Sex in Japan’s Globalization deals directly with the Meiji state’s development policies and the attitudes of key intellectuals and social welfare organizations towards women, workers, prostitution and what it meant to be a virtuous Imperial subject. Japan’s industrialization required a new form of politics that aimed to train and transform Japanese peasants into good workers, not only in the obvious sense of acquiring new production skills and attitudes, but also targeting inter-family relationships in order to replace existing customs with conduct that supported nation building. The duties of parents and children were to be realigned so as to inculcate the habits of industry necessary for a disciplined industrial labour force. The gendered reconfiguration of rural poor women as kaigai shugyofu (disreputable women abroad) emerged when Meiji Japan become imbricated in new political battles and new economic strategies aimed at building a militarily strong industrial nation-state. Their classification by Japanese consuls and journalists as “disreputable women” cloaks a desire to regulate the behaviour of the poor. The reform agendas of government officials, journalists and Christian philanthropists, based on maintaining premarital chastity, strict monogamy, and the obligation to work for the good of the nation, came at the expense of lower-class women whose sexuality did not conform to their sensibilities.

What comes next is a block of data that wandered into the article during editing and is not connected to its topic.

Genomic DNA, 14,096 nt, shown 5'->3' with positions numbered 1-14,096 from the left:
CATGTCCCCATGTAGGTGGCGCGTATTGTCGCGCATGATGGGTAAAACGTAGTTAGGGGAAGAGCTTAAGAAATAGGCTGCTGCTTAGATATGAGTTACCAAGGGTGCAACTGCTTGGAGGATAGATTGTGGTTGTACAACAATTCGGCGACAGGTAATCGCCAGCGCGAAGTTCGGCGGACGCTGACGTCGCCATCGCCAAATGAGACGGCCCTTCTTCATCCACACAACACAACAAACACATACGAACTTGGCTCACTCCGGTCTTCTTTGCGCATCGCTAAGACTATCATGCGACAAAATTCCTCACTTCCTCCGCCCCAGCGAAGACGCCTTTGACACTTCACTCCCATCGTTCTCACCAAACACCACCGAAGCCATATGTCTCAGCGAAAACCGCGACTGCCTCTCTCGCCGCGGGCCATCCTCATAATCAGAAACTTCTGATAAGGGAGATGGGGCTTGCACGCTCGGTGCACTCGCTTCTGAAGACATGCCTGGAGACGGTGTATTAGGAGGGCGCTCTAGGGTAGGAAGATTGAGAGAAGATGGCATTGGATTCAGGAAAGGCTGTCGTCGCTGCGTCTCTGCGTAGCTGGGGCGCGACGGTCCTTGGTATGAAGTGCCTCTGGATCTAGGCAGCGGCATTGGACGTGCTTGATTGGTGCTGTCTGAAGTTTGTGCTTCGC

In terms of Japanese history, the manuscript is situated between studies on rural class formation with Japan’s first encounter with globalism from the 1860s (Stephen Vlastos, Peasant Protests and Uprisings in Tokugawa Japan) and research that looks at how rural women provided the labor for Japan’s earliest drive for industrialization (see the works of Elyssa Faison, Janet Hunter, Helen Macnaughtan, and Patricia Tsurumi, to name a few). It also speaks to, extends and critiques the work of Sheldon Garon (Molding Japanese Minds: The State in Everyday Life) on how social groups and individuals, seemingly the recipients of state interventions, often joined forces with political officials in ways that confound a simple division between state and society. The focus of analysis falls on the connections between morality and the details of the life of the gendered rural poor to explain (rather than justify) the origins and motives of nation-building, developmental policies and state-sanctioned moral codes.